09 Feb 2006
It’s an assignment that would make even the most jaded writer pick up his pen: Travel around France and report back about the oddest, most unusual ways that it celebrates its cuisine. Frog legs, snails, truffles, poultry, and, of course, its wine. Sheer heaven!
Peter Mayle accepted the challenge, and here is a book perfect for curling up on the porch alongside a glass of cool refreshment. “French Lessons” charts a year in Mayle’s life as he travels up and down and across France, describing with a combination of droll wit and wine-soaked facts (many times, he couldn’t read his notes the day after some festival) how a country blessed with not only a variety of climates and cuisines, but also a people willing to spend large amounts of money on their enjoyment thereof.
I am a longtime fan of Mayle’s writing, back when he was writing about pastis and other subjects for “European Travel & Life” magazine, but I hope not an uncritical one. I was disappointed in his account of his return to France in “Encore Provence,” and “Hotel Pastis” did not engage me at all. Sometimes, I wonder if, with skills learned in the advertising trade, where he was an executive, he doesn’t succeed in giving the French a gloss it doesn’t otherwise deserve. Certainly, when discussing chickens from Bresse, the only poultry to have its own label (called appellation contr?l?e), he touches only in passing, how most chickens we eat are raised (if we may call it that) in conditions not for nothing is it called factory farming.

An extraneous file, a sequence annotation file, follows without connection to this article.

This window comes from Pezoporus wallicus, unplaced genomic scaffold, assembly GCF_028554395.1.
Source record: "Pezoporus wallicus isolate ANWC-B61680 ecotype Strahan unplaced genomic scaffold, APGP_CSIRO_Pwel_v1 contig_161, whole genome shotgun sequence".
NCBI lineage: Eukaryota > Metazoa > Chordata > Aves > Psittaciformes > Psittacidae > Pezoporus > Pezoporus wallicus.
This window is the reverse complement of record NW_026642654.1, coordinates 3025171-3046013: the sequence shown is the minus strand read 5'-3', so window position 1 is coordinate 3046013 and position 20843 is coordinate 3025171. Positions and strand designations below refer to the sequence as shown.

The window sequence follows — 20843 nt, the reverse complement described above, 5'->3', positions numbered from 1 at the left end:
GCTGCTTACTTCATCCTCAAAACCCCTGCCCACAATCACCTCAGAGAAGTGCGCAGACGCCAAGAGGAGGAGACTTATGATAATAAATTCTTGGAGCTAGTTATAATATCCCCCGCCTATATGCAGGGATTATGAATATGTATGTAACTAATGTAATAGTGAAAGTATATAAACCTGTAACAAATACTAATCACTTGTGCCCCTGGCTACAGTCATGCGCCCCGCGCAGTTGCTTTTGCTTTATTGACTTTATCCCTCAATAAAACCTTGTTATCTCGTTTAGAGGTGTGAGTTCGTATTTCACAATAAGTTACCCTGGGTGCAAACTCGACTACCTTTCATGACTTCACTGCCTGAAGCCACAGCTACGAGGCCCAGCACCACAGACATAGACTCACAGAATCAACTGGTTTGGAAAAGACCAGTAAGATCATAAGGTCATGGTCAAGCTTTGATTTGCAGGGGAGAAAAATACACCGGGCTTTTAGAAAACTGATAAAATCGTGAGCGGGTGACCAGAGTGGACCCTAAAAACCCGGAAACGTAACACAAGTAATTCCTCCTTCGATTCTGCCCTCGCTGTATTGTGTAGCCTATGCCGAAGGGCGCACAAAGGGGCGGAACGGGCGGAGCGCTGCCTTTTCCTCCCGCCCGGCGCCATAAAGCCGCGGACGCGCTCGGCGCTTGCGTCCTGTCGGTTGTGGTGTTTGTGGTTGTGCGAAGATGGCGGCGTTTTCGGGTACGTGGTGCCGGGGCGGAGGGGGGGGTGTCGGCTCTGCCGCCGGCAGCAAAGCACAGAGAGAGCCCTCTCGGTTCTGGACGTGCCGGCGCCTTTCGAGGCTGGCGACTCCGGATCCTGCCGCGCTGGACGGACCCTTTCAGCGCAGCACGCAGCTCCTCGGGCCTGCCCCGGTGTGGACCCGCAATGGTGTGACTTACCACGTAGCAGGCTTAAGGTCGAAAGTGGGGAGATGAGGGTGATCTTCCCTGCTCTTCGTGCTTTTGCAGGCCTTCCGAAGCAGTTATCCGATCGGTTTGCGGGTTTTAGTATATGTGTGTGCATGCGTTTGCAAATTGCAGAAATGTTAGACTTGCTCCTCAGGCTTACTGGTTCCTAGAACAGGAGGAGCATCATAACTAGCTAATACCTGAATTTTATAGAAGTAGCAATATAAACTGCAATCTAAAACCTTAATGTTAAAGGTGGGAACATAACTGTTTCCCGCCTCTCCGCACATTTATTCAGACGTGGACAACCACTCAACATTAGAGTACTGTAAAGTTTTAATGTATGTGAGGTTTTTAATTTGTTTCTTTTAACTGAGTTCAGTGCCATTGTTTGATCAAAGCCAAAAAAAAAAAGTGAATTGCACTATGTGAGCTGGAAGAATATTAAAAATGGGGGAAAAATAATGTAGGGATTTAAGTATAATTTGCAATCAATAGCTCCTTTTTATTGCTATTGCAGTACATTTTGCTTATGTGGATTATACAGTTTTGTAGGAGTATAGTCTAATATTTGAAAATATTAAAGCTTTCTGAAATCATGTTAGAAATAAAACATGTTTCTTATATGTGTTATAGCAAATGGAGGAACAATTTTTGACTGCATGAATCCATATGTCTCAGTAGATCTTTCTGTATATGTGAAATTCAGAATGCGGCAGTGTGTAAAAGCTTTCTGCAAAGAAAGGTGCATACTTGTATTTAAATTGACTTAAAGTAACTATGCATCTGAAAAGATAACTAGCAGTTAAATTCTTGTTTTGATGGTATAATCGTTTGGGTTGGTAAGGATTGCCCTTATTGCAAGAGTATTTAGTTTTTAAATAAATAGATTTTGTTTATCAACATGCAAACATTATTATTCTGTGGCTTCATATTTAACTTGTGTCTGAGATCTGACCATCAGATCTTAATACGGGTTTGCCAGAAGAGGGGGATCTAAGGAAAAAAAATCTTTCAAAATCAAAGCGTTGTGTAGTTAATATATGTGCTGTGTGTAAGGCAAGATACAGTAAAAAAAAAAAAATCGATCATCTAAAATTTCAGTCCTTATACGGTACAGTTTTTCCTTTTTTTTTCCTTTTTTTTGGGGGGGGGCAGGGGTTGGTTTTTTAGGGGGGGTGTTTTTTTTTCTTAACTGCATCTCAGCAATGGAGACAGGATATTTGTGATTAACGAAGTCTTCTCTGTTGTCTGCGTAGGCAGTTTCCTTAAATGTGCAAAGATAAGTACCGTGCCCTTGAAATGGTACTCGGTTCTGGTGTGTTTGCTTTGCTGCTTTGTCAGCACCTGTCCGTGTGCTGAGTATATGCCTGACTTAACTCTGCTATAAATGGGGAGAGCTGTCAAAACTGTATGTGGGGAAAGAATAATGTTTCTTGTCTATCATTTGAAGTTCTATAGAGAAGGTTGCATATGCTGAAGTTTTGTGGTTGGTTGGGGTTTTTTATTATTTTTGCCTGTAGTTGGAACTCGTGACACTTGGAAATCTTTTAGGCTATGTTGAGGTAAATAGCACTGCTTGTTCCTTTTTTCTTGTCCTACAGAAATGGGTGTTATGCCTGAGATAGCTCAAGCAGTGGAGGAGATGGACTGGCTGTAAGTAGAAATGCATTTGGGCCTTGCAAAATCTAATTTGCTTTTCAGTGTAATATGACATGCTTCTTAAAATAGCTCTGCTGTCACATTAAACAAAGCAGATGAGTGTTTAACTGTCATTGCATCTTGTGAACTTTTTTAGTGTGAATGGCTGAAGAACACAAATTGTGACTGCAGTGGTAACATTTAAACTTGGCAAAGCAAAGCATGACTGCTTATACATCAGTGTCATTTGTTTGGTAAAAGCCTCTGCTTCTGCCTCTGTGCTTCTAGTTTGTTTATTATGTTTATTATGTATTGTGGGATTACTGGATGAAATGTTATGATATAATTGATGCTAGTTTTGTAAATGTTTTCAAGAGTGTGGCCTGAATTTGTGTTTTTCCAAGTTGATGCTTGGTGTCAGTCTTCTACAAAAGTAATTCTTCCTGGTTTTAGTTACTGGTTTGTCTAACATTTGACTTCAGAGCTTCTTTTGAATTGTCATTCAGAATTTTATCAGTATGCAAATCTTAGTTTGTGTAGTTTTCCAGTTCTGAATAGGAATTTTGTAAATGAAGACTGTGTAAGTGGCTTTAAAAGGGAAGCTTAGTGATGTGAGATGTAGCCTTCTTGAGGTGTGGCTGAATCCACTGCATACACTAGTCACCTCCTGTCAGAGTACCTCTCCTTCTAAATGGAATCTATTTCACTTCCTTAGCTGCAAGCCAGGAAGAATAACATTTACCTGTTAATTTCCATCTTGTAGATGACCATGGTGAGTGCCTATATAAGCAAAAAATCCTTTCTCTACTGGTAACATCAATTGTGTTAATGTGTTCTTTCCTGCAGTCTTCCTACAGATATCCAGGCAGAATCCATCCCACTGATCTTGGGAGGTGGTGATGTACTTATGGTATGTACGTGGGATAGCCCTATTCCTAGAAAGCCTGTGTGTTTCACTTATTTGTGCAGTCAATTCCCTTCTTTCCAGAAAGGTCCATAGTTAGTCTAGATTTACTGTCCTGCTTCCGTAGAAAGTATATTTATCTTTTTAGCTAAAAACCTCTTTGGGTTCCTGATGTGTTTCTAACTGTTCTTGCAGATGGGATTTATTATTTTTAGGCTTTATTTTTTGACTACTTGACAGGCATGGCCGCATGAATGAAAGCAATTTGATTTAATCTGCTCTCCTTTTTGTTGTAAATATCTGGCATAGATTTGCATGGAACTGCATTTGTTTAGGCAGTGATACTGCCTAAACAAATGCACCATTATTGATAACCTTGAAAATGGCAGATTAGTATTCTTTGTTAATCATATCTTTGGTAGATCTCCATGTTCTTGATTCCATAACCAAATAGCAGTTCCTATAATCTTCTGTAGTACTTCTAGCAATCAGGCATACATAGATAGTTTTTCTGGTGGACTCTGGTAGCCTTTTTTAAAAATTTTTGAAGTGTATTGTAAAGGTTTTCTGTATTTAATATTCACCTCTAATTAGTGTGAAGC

But “French Lessons” went down like a lightly-garlic flavored escargot. This is a book which celebrates eating and drinking well, and is a balm to the soul as well as incentive for the appetite. Needless to say, it should only be taken in short dollops, after a good meal.
Not everything has to do with cooking. There’s the Le Club 55, a restaurant in Saint-Tropez where the Beautiful (and mostly undressed) People meet to eat and be seen, where an expert on plastic surgery was able to tell which surgeon worked on which lift (“Cosmetic surgery has its Diors and Chanels, and when looking at a suspiciously taut and chiseled jawline or an artfully hoisted bust, the informed eye can identify who did what.”)
Then there’s the Marathon du M?doc, where, amid the serious runners, jog several thousand more in fancy dress amid the ch?teux of Bordeaux, where wine is offered at the refreshment stations, and the winner earns his weight in wine. Rounding out the collection is a celebration of frog’s legs on the last Sunday in April in Vittel, where 30,000 people will eat five tons of the stuff.
Mayle’s genial collection of gastronomic wonders may well encourage you to try a walk on the wild side yourself.